This works fine for a while, and then the clouds, as predicted, build back to my level. By this time I'm in the vicinity of Grande Prairie. We won't be in their zone, but call them for traffic advisories anyway. Their new altimeter setting puts me back in the tops again, so I descend back to 6500', which is now cloud-free, thanks to the fact that cloud bases tend to gradually rise during the day, and that my new 6500' is a few hundred feet below my old 6500', thanks to the rising pressure. People who have blindly memorized "from high to low, look out below" without close regard for the underlying physics may need to stop and ponder that for a moment. We report the altitude change and call clear as we continue to the west. They thank us for checking in. It's good when towers do that. Sometimes pilots are ambivalent about calling an air traffic agency we don't have to, and when the controlling agency's response sounds like we've bothered them or that they couldn't care less, it results in subtle pilot behaviour modification. But every one who acknowledges the utility of just knowing there's an airplane out there beyond their sphere of control reinforces our motivation to call.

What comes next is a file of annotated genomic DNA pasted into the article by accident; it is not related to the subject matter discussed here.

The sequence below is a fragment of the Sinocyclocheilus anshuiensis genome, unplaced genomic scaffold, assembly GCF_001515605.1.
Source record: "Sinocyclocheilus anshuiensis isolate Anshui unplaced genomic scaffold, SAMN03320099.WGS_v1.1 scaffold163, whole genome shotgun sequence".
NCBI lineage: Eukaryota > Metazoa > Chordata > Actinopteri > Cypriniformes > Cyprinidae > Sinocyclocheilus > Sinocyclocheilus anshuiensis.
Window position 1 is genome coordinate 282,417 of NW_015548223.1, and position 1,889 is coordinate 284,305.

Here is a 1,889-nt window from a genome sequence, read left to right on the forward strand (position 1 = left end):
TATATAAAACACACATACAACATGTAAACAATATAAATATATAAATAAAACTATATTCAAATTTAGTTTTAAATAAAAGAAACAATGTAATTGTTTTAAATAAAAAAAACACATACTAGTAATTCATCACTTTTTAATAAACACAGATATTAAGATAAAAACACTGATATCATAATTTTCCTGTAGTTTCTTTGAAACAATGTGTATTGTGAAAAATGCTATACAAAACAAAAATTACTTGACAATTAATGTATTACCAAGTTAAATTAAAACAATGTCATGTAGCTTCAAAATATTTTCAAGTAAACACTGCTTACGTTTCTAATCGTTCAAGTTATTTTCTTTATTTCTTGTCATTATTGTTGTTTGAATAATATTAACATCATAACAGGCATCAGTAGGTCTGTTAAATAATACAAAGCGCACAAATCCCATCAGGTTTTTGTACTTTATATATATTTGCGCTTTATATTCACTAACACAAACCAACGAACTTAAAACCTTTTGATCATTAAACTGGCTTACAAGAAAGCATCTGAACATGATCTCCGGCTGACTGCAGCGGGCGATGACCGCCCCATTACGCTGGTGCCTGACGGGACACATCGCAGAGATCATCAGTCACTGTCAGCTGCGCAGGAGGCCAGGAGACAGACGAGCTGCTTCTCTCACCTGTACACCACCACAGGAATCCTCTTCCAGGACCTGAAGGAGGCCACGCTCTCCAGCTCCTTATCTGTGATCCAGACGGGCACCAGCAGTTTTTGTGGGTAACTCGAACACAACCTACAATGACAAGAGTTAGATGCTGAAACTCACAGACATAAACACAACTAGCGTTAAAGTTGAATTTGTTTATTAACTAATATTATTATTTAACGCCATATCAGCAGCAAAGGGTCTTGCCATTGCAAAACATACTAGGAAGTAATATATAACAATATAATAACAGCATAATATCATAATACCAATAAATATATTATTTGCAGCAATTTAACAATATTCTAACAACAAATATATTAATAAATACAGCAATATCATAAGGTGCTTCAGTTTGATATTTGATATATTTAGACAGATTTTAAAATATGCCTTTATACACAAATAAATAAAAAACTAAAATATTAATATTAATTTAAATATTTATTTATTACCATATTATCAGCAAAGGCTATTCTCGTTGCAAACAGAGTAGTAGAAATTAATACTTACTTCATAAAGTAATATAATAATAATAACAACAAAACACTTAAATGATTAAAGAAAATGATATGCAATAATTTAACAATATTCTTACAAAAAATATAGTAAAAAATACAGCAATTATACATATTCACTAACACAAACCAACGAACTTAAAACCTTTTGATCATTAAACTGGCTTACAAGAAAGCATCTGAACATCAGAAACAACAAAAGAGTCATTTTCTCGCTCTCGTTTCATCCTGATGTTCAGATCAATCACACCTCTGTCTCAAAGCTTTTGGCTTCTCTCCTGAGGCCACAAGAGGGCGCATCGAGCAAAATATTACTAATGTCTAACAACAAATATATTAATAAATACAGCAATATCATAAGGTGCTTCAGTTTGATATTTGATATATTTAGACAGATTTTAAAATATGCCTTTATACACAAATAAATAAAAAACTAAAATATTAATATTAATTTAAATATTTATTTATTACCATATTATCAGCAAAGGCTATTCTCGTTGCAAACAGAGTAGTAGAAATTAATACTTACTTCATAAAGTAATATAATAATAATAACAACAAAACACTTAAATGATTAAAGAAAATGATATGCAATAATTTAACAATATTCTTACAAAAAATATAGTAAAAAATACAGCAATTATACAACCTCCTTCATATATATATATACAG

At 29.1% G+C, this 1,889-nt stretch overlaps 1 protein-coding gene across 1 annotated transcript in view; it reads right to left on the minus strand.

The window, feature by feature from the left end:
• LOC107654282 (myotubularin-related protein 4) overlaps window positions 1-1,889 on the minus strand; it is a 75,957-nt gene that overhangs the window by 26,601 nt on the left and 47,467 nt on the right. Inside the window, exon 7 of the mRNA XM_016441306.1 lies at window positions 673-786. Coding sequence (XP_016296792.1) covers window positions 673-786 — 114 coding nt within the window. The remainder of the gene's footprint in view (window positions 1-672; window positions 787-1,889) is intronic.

Now we're almost at Dawson Creek. We call the FSS and the guy in Peace River answers us, as advertised. He can't see the traffic out here in BC, but he keeps track of it. There's someone in a single departing, something else small and slow arriving, shouldn't be any conflicts. Then a medevac faster than us checks in behind us. We're almost overhead and hear a five miles out call. Is this going to work out? Oh phew that five mile call was the slow, departing traffic, not the incoming medevac. We land, after jokingly lining up on the water runway for a photo op, then call clear and taxi for fuel.
It's a more civilized-looking airport than we expected. It has a classy new passenger terminal with a big yellow "secure area" square painted on the apron outside of it, a little tower building (probably vacant, seeing as the radio service is remoted to Alberta) and lots of paved apron. There are two fuel pumps either side of a sign that gives prices (good prices, too) for avgas and jet, but while the right tank has a Jet A sticker on it, there is no avgas marking on the left tank. Weird. The paper cover of the journey log tears on the seat pocket as we take it out to record the flight. Grr. I always buy the hardcover version when I have a choice. But they keep replacing this one before it's full, dunno why.